Food for thought: Are uncooked red kidney beans poisonous?

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Can it be true? After all, chilli con carne just wouldn't be the same without red kidney beans. Are they really poisonous? In their raw state, they do contain toxins that make them unsuitable for consumption. Eating raw or inadequately cooked beans can lead to symptoms that indicate food poisoning. Vomiting and diarrhoea may occur two to three hours after consumption. When non-organism poisoning is to blame, high concentrations of the protein haemagglutinin are involved. The toxicity of raw red kidney beans is related to their levels of haemagglutinin - around 37,000 to 53,000 units per gram in their dry state. However, when the beans are soaked for 18 hours, between 22 to 66 per cent of the protein is removed.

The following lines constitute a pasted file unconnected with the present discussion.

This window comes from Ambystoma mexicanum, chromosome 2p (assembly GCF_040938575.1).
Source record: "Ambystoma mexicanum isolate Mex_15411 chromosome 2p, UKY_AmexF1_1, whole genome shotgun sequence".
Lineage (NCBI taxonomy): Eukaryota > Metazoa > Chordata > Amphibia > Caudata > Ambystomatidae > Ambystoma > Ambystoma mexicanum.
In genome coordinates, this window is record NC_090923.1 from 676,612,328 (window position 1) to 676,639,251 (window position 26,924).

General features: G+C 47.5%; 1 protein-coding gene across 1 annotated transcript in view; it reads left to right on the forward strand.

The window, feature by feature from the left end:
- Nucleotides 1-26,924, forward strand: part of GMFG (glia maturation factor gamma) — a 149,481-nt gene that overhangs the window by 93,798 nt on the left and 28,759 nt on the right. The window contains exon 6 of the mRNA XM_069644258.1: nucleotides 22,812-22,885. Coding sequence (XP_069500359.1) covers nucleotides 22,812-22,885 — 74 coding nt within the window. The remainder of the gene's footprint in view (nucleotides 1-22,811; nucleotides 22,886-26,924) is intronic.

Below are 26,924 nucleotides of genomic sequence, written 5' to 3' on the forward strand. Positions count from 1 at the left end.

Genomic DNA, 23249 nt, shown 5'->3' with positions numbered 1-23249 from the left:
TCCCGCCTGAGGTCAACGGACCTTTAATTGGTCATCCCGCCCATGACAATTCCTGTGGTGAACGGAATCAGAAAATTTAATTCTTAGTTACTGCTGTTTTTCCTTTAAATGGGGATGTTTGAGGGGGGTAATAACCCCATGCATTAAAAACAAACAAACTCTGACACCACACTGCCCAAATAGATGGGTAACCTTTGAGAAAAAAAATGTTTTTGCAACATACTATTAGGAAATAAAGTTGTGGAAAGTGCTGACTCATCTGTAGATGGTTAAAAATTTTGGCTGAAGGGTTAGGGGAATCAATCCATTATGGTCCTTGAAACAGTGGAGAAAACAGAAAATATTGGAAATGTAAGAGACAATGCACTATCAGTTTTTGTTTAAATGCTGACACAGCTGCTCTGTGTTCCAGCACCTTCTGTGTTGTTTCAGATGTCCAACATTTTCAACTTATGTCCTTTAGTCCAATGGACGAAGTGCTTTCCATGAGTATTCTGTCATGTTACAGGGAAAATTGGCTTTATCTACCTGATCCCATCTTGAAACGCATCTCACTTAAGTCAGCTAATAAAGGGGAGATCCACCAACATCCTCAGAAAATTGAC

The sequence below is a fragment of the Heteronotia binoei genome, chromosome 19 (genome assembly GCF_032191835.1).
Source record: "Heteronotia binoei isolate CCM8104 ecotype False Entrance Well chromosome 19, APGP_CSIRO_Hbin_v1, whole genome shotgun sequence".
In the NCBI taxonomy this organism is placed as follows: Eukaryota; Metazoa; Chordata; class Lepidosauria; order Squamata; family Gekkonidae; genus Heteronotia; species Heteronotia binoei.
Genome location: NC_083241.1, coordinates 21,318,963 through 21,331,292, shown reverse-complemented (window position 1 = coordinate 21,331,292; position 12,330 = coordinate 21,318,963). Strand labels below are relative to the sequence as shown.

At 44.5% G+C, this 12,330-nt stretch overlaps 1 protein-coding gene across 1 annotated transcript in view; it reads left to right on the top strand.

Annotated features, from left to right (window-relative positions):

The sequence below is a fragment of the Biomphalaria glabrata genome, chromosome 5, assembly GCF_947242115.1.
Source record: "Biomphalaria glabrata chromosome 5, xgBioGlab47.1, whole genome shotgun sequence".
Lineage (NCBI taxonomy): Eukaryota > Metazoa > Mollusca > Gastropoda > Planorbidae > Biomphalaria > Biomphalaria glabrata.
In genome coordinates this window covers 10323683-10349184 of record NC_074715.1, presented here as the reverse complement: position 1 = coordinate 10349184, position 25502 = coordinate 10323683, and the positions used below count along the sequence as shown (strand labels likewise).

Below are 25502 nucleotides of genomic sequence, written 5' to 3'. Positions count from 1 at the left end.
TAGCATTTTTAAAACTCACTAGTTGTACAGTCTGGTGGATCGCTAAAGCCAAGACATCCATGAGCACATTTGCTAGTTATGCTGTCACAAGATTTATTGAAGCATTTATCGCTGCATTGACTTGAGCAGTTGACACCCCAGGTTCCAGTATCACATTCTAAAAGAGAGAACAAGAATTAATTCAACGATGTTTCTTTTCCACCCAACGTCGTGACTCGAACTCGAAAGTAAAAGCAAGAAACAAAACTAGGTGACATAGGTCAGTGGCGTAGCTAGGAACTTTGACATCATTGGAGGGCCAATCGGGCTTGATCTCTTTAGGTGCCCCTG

Haemagglutinin is therefore destroyed by traditional cooking methods (soaking, then boiling). Kidney beans in a can have been through a rigorous heat process, and are fine to eat immediately, though detailed understanding of their toxicological properties is still limited.